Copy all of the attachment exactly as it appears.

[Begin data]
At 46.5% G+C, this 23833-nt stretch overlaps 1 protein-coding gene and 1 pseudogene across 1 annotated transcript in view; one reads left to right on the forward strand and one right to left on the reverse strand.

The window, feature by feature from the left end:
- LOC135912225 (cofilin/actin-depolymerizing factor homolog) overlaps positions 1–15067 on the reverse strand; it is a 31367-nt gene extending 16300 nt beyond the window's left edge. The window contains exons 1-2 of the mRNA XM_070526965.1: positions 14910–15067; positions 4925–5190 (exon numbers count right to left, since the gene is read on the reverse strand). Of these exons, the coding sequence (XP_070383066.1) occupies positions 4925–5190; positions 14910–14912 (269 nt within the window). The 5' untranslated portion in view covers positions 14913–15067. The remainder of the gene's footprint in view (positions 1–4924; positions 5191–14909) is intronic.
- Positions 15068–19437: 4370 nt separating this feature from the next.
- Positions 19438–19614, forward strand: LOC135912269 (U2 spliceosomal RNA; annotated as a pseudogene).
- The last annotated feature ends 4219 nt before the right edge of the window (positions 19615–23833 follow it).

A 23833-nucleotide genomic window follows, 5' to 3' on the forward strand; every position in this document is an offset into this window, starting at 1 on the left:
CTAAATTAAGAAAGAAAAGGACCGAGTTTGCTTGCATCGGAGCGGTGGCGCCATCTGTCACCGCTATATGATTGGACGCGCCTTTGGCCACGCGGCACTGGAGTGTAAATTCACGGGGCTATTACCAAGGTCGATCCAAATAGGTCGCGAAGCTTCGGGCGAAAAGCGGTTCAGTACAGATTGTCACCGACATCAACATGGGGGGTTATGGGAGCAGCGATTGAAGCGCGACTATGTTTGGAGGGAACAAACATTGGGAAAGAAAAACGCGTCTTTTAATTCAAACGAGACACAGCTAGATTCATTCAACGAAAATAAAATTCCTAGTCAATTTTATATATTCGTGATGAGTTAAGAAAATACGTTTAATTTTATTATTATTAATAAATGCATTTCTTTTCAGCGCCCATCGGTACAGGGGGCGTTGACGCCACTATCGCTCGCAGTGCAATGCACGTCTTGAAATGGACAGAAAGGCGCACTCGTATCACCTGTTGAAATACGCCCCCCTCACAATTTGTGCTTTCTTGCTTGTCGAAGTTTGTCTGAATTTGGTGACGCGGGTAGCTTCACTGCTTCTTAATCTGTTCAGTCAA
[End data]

At 46.5% G+C, this 23833-nt stretch overlaps 1 protein-coding gene and 1 pseudogene across 1 annotated transcript in view; one reads left to right on the forward strand and one right to left on the reverse strand.

The window, feature by feature from the left end:
- LOC135912225 (cofilin/actin-depolymerizing factor homolog) overlaps positions 1–15067 on the reverse strand; it is a 31367-nt gene extending 16300 nt beyond the window's left edge. The window contains exons 1-2 of the mRNA XM_070526965.1: positions 14910–15067; positions 4925–5190 (exon numbers count right to left, since the gene is read on the reverse strand). Of these exons, the coding sequence (XP_070383066.1) occupies positions 4925–5190; positions 14910–14912 (269 nt within the window). The 5' untranslated portion in view covers positions 14913–15067. The remainder of the gene's footprint in view (positions 1–4924; positions 5191–14909) is intronic.
- Positions 15068–19437: 4370 nt separating this feature from the next.
- Positions 19438–19614, forward strand: LOC135912269 (U2 spliceosomal RNA; annotated as a pseudogene).
- The last annotated feature ends 4219 nt before the right edge of the window (positions 19615–23833 follow it).

A 23833-nucleotide genomic window follows, 5' to 3' on the forward strand; every position in this document is an offset into this window, starting at 1 on the left:
CTAAATTAAGAAAGAAAAGGACCGAGTTTGCTTGCATCGGAGCGGTGGCGCCATCTGTCACCGCTATATGATTGGACGCGCCTTTGGCCACGCGGCACTGGAGTGTAAATTCACGGGGCTATTACCAAGGTCGATCCAAATAGGTCGCGAAGCTTCGGGCGAAAAGCGGTTCAGTACAGATTGTCACCGACATCAACATGGGGGGTTATGGGAGCAGCGATTGAAGCGCGACTATGTTTGGAGGGAACAAACATTGGGAAAGAAAAACGCGTCTTTTAATTCAAACGAGACACAGCTAGATTCATTCAACGAAAATAAAATTCCTAGTCAATTTTATATATTCGTGATGAGTTAAGAAAATACGTTTAATTTTATTATTATTAATAAATGCATTTCTTTTCAGCGCCCATCGGTACAGGGGGCGTTGACGCCACTATCGCTCGCAGTGCAATGCACGTCTTGAAATGGACAGAAAGGCGCACTCGTATCACCTGTTGAAATACGCCCCCCTCACAATTTGTGCTTTCTTGCTTGTCGAAGTTTGTCTGAATTTGGTGACGCGGGTAGCTTCACTGCTTCTTAATCTGTTCAGTCAA